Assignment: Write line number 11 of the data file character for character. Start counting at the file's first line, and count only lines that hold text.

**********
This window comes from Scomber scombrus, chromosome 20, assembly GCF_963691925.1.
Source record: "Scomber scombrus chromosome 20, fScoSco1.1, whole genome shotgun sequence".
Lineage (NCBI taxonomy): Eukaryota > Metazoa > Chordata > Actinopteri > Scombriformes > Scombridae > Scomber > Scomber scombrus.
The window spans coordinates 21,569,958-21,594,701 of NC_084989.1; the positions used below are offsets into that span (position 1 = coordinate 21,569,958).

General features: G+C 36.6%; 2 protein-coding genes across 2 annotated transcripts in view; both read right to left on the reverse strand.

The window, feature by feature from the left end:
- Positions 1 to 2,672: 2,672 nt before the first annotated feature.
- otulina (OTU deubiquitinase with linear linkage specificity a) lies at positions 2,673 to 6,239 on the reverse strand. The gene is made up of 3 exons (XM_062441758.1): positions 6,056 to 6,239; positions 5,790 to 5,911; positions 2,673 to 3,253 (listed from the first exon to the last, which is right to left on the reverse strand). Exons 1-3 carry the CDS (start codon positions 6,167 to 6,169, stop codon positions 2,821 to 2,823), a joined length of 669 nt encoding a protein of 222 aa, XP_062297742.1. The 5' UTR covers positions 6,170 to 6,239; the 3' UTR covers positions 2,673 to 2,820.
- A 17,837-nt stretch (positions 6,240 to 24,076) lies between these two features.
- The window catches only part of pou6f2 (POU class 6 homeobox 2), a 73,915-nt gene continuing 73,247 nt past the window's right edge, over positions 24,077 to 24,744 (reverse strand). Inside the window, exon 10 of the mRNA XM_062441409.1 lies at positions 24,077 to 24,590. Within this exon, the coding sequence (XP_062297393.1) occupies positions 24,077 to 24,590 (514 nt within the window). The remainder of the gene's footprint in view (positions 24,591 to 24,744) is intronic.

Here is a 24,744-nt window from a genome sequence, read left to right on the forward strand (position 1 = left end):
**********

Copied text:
Here is a 24,744-nt window from a genome sequence, read left to right on the forward strand (position 1 = left end):